Five things to know about Ravens first-round draft pick Lamar Jackson

Lamar Jackson is unique in many ways — in how he runs (fast), in how he passes (well enough to win a Heisman Trophy), in how he’s created some quarterback intrigue in Baltimore (good luck with that, Joe Flacco).

But before any Ravens fans get to wondering just how soon the No. 32 overall pick will bring a Super Bowl to his new team, here’s what you need to know about the man behind the potentially franchise-altering quarterback.

1. His Heisman Trophy-winning season was one for the ages.

Jackson won Louisville's first Heisman Trophy after putting together one of the most statistically impressive seasons in the award’s history. Among some of his mind-blowing 2016 stats:

  • He became the youngest player ever to win the Heisman, at just 19 years, 337 days — five days younger than the previous youngest winner, Florida State’s Jameis Winston.
  • He accumulated 4,928 yards of total offense, second in Heisman history, behind Brigham Young’s Ty Detmer's 5,022 in 1990.
  • His 51 combined touchdowns tied him with Florida’s Tim Tebow for third most by a Heisman winner.
  • He was the first player to win the Heisman with at least 30 touchdown passes and at least 21 rushing touchdowns.
  • His 1,538 rushing yards were the most ever by a Heisman-winning quarterback.

2. He’s not open to switching positions.

In February, Hall of Fame executive and current ESPN analyst Bill Polian said that he thought Jackson’s talents would be best served at wide receiver. He compared Jackson to Terrelle Pryor, who entered the NFL in 2011 as an unpolished dual-threat quarterback before converting to wide receiver in 2015 and catching on with a number of NFL teams.

At the NFL scouting combine not long after, Jackson made his intentions clear.

“Whoever likes me at quarterback, that’s where I’m going,” he said. “That’s strictly my position.”

3. He doesn’t have an official 40-yard time, but it’s probably really fast.

In an effort to dispel the notion that he was simply an athlete playing quarterback, Jackson removed himself from the testing of his greatest athletic trait: his speed.

Jackson decided not to run the 40-yard dash at the NFL scouting combine and again at Louisville’s pro day. He took part in positional drills instead.

"I didn't want to show it out here, they've been talking about receiver and stuff like that, so I didn't feel I should do it," Jackson said at the combine. "At first I was going to run, as a quarterback, but then they said wide receiver, and I had to let them know I was just going to throw."

We have an idea of just how fast Jackson is, though. During spring football last year, Cardinals coach Bobby Petrino tweeted that his quarterback had clocked an unofficial 4.34-second 40, behind only fellow future first-round draft pick Jaire Alexander (4.32 seconds).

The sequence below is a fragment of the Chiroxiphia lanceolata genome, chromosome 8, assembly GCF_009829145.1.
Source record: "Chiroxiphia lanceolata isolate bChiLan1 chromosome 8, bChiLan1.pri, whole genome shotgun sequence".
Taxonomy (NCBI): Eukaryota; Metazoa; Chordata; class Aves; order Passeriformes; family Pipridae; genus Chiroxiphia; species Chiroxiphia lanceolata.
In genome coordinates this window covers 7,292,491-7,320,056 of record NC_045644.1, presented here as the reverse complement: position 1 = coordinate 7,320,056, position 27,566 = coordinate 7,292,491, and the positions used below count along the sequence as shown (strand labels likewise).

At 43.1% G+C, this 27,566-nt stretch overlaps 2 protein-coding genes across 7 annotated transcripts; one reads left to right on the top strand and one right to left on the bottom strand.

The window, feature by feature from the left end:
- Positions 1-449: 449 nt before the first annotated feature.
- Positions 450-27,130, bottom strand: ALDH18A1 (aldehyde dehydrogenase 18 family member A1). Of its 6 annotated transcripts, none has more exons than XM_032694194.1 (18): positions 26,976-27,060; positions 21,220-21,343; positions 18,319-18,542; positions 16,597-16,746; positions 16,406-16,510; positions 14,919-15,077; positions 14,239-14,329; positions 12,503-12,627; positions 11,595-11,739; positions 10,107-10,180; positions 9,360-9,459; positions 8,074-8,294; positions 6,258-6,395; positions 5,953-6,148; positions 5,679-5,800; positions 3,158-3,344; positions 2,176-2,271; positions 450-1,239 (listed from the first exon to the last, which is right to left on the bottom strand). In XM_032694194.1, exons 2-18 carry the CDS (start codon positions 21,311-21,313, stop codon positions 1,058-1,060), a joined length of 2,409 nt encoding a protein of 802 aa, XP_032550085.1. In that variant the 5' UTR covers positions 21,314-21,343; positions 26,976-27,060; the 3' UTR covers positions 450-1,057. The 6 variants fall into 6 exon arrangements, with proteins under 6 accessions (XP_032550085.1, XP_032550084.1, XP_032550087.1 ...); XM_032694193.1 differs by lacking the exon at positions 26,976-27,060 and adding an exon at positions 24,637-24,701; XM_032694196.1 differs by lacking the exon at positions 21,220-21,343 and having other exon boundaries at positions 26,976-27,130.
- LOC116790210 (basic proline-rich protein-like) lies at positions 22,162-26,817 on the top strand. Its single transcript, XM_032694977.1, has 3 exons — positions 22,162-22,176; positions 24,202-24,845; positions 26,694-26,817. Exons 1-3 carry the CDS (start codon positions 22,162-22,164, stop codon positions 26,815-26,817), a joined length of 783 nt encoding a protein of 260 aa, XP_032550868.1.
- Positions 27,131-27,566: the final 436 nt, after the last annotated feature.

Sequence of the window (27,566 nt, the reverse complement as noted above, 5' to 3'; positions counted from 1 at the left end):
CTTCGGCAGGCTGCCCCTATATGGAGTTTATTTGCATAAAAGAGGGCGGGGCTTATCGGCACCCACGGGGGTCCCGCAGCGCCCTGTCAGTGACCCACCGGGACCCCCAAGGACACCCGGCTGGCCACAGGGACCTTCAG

4. He doesn’t have an agent.

Jackson broke from convention by not signing an agent to help guide him through the predraft process, instead relying on his mother, Felicia Jones, to serve as his manager.

While Jackson reportedly will hire a lawyer to look over his rookie contract, his decision to essentially represent himself could be worth hundreds of thousands of dollars.

“It’s not that [his mother is] trying to — in my opinion — control him,” Lamar Thomas, who recruited Jackson to Louisville, told Sports Illustrated. “They’ve been through a lot together. For them to want to stay together and try to do this thing together, that’s the way they’ve always been. They’d just rather the play do the talking.”

5. He’s just the 19th black quarterback taken in the first round.

Four quarterbacks were taken before Jackson in the first round Thursday, all of them bound for a league where the majority of signal-callers are, like themselves, white.

Jackson, meanwhile, is just the 19th African-American quarterback taken in the first round in draft history. Last year, there were two selected: the Houston Texans’ Deshaun Watson and the Kansas City Chiefs’ Patrick Mahomes II.

Former NFL quarterback and current Washington Redskins executive Doug Williams told The Undefeated that many black quarterbacks over the years have “had a whole lot of ability and could have [even] been first-round guys, but they didn’t get the opportunity.”

“You can’t do it without the chance to prove yourself. But if you go there [in the first round], you know a whole lot will be on you,” he added. “That’s just the way it is.”

jshaffer@baltsun.com

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